Peak oil forecasters should welcome the attention, and not simply because it publicises their work; you have correctly identified some obvious weaknesses. Unfortunately your analysis is undermined by factual errors, out-of-date or partial reporting of oil depletion models, a failure to examine the planks in your own eyes and – in contrast to your self-professed industry expertise – an extraordinary blindness to the significance of key events in the real oil world. All of which prevents you from tackling the bigger question raised by your critique, which is how much difference does this all make to the peak oil argument? And the answer, after all the huffing and puffing, is surprisingly little.
(15 August 2007)
David Strahan is an author and journalist who has written extensively about peak oil. His most recent book is “The Last Oil Shock: A Survival Guide to the Imminent Extinction of Petroleum Man.”
The new dirty energy
Drake Bennett, Boston Globe
It’s big, it’s growing — and it’s bad for the environment. Inside the other alternative-energy movement.
FOR THOSE WHO dream that high oil prices will help drive America toward a brave new world of clean energy, the MacKay River project in Alberta, Canada, offers a glimpse of the future.
…The thick, tarry petroleum that the Alberta project pulls from beneath that forest is far dirtier than oil.
Alternative energy wasn’t supposed to look like this. For years, leading environmental thinkers have argued that high fossil fuel prices are good for the planet, driving investors and customers toward biofuels, solar power, and a host of new energy sources that will quickly become cost-effective.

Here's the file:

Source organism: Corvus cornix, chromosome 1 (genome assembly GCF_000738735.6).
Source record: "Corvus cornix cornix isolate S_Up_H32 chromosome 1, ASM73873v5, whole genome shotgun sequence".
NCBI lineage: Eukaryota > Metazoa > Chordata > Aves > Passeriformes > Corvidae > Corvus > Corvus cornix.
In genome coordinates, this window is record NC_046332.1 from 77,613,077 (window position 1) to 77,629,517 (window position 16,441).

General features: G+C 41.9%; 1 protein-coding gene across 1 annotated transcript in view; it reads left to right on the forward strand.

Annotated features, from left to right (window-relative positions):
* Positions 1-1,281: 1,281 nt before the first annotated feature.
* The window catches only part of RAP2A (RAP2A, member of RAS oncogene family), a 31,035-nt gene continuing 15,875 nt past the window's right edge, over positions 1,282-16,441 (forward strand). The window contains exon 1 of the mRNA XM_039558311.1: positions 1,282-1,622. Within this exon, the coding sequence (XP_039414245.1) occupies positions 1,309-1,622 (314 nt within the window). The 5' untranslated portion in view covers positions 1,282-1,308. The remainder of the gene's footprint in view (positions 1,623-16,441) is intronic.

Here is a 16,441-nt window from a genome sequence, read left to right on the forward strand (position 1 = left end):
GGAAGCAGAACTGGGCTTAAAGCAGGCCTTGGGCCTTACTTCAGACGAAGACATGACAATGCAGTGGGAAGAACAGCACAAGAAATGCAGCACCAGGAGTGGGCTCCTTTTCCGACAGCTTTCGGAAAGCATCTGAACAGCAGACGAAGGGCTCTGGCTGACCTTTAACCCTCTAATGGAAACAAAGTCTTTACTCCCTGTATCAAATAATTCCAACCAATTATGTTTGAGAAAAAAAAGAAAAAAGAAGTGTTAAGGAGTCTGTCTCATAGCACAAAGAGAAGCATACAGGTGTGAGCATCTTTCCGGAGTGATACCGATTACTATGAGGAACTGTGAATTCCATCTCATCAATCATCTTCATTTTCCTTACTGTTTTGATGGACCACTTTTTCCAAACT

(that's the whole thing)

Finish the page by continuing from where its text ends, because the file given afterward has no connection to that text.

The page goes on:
But as oil prices stay high, the real beneficiary often turns out to be a very different alternative-energy industry, one focused on dirty fuel sources such as oil sands, oil shale, and coal. Environmentally speaking, the oil-sand plants of Alberta are no better than petroleum drilling, and in some ways decidedly worse. In North America, in terms of energy output, this so-called “unconventional oil” sector already dwarfs clean and renewable-energy technologies, and is poised to grow even faster in the next decade.
“To assume that high energy prices mean we’ll switch to wind or solar or other renewables is simply unrealistic,” says Amy Myers Jaffe, an energy expert at the James A. Baker III Institute for Public Policy at Rice University. “It only means that if we make that a concerted policy.”
(19 August 2007)
Recommended by David Roberts at Gristmill who emphasizes that “sustainability is a choice.”
Peak Oil Digest ending 16th August 2007
Dr Mike Haywood, Groundswell Cornwall
This weekly digest is a prioritised list of links to newly published internet pages relating to Peak oil/energy security and the global economic situation.
(About 100 articles)
Another peak oil aggregator emerges. It would be wonderful if we could co-operate in some fashion so we aren’t duplicating each other’s work.
Groundswell is a peak oil group in Cornwall, England. -BA